Monday, 20 August 2012

Grimly dark takes orf: How to build a Brompton: Shit in Dahn Unda: Invisible air bag helmet: Auntie says sorry: and a nasty De-daw.


More lack of cold than you could shake a liquid metal gauge at this morn at the Castle, went dahn Tesco early to avoid the atmospheric perspiration-didn’t work, but they have now upped his fave food to £4 per box from £3.68 from £3.00 over the last week or so.

And I see that her Maj’s dog boy is in the doo-doo after the royal corgis took several lumps out of one of the ugly sister’s terrier, bet her Maj doesn’t get done for having dangerous dogs....


A £22m extension to a Surrey hospital is nearing completion with the testing of a new helipad for air ambulances.
Frimley Park Hospital staff and air crews have tested off-loading casualty trolleys into the resuscitation department below.
The emergency department opened in July and serves people in Hampshire, Surrey and Berkshire.
Until now, air ambulances had to land on school playing fields on the opposite side of the nearby M3.
Patients were then transferred to the hospital by road ambulance.
The hospital has recruited 23 helipad standby crew from within its existing staff.
The helipad is expected to become fully operational in September, the hospital said.
A dedicated lift links the roof to the resuscitation area.
The extension houses the new emergency department and day surgery unit, which the hospital said would be one of the best in the country.


Compared with what?


video

Building a Brompton bicycle is a labour intensive task. It takes a factory of 115 skilled people, some 1,200 parts and six hours to custom build each individual bicycle.
Every stage is inspected to meet the high standard and all the engineering, brazing, and assembly is done under one roof in West London, just a stone’s throw away from where the bike was first conceived by owner Andrew Ritchies 1975.
Brompton currently export to 38 markets worldwide with their biggest demand in Japan and South Korea. The main market is city dwellers, not just commuters but people who have limited space at home, at work and even on a busy train.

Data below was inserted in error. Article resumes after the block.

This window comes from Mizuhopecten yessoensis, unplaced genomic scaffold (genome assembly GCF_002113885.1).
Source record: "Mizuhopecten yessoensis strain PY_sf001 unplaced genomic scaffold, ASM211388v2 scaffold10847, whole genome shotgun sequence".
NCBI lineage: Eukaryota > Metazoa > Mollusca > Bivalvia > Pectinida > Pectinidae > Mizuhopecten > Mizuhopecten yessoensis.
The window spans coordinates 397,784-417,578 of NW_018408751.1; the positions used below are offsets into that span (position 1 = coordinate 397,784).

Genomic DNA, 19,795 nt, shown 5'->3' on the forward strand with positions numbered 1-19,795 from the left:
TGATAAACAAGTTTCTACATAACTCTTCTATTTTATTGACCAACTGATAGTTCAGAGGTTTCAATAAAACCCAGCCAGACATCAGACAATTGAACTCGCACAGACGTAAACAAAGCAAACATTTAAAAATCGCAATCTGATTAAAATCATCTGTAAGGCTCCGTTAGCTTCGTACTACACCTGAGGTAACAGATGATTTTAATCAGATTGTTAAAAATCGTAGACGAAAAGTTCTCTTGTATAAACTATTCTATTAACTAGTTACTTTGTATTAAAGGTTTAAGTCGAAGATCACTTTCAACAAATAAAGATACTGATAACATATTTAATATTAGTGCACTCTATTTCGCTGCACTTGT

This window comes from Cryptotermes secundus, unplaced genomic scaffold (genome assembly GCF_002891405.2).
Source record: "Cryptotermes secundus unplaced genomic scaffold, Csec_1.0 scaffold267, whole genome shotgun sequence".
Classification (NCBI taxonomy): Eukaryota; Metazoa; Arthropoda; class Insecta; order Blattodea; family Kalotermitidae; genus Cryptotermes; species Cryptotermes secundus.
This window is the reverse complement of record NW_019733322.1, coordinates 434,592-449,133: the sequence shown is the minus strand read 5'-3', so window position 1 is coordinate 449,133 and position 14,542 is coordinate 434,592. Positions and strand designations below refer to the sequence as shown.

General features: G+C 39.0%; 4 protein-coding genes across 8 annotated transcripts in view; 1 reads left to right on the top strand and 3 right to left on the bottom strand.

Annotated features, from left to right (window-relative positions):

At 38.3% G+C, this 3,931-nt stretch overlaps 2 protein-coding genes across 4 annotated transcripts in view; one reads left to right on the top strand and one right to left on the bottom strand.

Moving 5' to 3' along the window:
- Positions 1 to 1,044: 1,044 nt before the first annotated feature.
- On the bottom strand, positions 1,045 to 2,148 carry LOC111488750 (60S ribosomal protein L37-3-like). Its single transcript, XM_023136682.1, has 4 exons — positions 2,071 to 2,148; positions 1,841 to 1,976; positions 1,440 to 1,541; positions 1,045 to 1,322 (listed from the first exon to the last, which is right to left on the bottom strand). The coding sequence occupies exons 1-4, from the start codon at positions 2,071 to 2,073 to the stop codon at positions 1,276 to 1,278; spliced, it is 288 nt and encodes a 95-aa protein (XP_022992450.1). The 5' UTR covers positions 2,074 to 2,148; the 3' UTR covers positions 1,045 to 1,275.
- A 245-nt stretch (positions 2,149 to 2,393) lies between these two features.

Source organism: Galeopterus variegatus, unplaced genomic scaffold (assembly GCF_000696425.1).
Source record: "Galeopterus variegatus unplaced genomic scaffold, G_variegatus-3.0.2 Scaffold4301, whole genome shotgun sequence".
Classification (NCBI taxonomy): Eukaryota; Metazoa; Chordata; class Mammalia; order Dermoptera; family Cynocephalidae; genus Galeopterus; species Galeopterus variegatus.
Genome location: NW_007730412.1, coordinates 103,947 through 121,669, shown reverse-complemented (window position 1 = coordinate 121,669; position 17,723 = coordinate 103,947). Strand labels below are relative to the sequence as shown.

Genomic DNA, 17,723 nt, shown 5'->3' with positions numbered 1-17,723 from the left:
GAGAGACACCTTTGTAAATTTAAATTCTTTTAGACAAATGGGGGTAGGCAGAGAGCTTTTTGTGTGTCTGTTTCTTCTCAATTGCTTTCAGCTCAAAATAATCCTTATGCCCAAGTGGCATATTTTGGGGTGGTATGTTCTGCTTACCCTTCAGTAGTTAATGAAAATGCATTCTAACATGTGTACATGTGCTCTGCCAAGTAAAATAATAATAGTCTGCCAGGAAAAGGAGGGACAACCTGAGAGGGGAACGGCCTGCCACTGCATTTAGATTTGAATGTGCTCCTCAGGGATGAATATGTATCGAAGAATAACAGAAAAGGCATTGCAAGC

Brompton is part of the Making it in Great Britain campaign.


So now you know...





From the land of alleged extradition to America comes the 'Hovding' helmet which is the brainchild of Swedish designers Anna Haupt and Terese Alstin who received requests for a helmet which would not spoil your hair-do.
Now, eight years after starting work on the device, their vision is finally being realised and the bizarre helmet is going on sale for around £350.

The helmet looks like a scarf and only springs into action when accelerometers and gyro-meters inside detect sudden jolt. If the wearer is involved in an accident the helmet inflates in under 0.1 second to cocoon their head.


But will it work when something falls orf the lorry you are undertaking and clouts you on the bonce?





video


Twelve people, dressed in bowler hats and smart suits, carried their own toilets down to the beach, placing them in a line on the beach front before dropping their trousers and sitting.
The protesters said they were demanding public toilet facilities, of which there are currently none, in the local area.
Beachgoers often have to ask local cafe owners to use their toilets, disturbing customers and inconveniencing the owners.
But Kym Hewitt, a local business owner, said he sympathised with those beachgoers faced with little choice.
"The public toilets are not up to scratch at all and quiet often we have a lot of people coming through to the cafe, sort of not really dressed for the cafe," he said.
The Australian Broadcasting Corporation reported that the local council is currently consulting the community about the best place to build the toilets

All sounds a bit potty to me...


BBC weathermen have been forced to apologise after ignoring computer forecasts predicting showers across South East England on Sunday.
Apparently they doggedly stuck to their own assessment that it would turn out hot and sunny again across the region - only for a series of thundery showers to put a dampener on many people's barbecues.
Their predictions, in defiance of Met Office models, meant many were caught unawares as they headed out to enjoy what they thought would be a fine, dry day.
Instead the heavens opened as a series of showers built up from 11am, firstly across Sussex and Kent, and later across the rest of the Home Counties, London and East Anglia.
At 1.30pm BBC weatherman Philip Avery apologised for the errors on the BBC News channel.
He admitted: “There are thunderstorms there which were not represented in our forecasts over the past couple of days or so.”

It seems that the populace of blighted Blighty are no longer capable of looking up at the sky...


 And finally: 


A fierce new breed of spider which has claws has been ­discovered, amazing ­experts that it has remained undetected until now.
Measuring three inches across it was found in the caves of Oregon, USA.
Scientists say the “cave robber” – which lurks in caves swinging on strands of silk snapping up prey with its oversized claws – is so ­significant it’s been given its own family name of ­Trogloraptoridae.
A spokesman for the California Academy of Sciences said: “That such a relatively large, peculiar animal could elude discovery until now suggests more species may be lurking.”

 Sod that....



And today’s thought:
Grimly Dark takes orf.


Angus

2 comments:

CherryPie said...

Those ­Trogloraptoridae can stay put in their caves as far as I am concerned!!

Angus Dei said...

I'm with you on that CherryPie:)